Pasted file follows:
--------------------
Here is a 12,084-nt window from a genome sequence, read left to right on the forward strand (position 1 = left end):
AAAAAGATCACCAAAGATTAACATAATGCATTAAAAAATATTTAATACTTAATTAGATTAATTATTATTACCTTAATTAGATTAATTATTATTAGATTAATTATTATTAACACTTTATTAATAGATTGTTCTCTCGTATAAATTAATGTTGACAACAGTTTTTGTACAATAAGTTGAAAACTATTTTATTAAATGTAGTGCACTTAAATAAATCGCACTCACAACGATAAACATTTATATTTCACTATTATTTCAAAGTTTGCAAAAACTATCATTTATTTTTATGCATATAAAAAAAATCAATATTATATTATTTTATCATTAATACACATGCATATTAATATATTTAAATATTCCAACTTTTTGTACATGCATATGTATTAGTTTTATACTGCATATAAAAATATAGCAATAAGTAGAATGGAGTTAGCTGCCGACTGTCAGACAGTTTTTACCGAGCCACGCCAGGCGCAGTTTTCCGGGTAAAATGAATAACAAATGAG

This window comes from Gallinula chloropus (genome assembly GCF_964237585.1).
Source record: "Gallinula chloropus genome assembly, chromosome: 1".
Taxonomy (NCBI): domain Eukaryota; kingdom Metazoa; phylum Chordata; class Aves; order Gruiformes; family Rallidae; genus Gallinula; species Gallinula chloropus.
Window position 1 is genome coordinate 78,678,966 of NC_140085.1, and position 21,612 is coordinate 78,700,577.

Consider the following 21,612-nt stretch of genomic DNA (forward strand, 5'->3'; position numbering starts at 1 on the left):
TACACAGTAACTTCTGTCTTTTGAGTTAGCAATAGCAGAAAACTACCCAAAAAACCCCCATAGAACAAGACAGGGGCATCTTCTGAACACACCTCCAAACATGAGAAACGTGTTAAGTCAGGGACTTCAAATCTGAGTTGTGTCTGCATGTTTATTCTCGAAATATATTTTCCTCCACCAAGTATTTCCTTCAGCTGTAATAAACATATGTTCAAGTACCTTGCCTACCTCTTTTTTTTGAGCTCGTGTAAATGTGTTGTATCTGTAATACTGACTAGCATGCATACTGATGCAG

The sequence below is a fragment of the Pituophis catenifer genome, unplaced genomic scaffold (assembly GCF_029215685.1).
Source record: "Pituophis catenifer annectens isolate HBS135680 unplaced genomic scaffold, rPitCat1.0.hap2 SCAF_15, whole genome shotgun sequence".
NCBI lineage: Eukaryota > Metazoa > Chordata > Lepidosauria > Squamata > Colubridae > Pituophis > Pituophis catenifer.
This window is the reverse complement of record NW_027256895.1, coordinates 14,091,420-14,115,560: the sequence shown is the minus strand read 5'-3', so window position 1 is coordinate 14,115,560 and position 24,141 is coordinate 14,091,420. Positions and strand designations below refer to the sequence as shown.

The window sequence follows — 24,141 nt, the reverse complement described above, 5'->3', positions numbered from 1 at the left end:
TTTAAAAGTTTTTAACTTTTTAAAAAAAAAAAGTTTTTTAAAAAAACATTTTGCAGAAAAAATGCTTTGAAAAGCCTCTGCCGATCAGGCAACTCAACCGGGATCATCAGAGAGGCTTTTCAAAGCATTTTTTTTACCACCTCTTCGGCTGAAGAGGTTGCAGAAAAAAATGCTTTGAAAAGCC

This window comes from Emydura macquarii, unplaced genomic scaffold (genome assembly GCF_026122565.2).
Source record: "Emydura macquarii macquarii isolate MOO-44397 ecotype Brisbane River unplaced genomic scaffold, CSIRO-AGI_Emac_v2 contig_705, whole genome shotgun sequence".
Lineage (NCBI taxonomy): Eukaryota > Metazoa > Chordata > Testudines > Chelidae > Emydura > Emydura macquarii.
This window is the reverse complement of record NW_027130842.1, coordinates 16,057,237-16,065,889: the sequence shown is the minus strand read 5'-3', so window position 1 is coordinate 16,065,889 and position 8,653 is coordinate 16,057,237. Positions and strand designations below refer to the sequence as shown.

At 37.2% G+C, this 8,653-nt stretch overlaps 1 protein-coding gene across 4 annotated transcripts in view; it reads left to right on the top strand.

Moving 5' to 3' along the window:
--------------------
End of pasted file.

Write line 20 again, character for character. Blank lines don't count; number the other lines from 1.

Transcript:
Moving 5' to 3' along the window: